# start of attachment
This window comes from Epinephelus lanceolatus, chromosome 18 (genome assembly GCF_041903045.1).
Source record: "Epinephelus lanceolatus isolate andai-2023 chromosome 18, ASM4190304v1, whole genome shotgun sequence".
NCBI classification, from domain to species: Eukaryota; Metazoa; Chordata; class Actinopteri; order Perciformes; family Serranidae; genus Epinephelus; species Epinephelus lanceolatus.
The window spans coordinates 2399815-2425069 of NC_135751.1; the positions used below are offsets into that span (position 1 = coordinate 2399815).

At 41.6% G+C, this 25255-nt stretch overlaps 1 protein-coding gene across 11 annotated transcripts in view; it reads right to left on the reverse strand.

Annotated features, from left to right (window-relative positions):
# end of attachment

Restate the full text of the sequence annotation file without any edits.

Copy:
This window comes from Epinephelus lanceolatus, chromosome 18 (genome assembly GCF_041903045.1).
Source record: "Epinephelus lanceolatus isolate andai-2023 chromosome 18, ASM4190304v1, whole genome shotgun sequence".
NCBI classification, from domain to species: Eukaryota; Metazoa; Chordata; class Actinopteri; order Perciformes; family Serranidae; genus Epinephelus; species Epinephelus lanceolatus.
The window spans coordinates 2399815-2425069 of NC_135751.1; the positions used below are offsets into that span (position 1 = coordinate 2399815).

At 41.6% G+C, this 25255-nt stretch overlaps 1 protein-coding gene across 11 annotated transcripts in view; it reads right to left on the reverse strand.

Annotated features, from left to right (window-relative positions):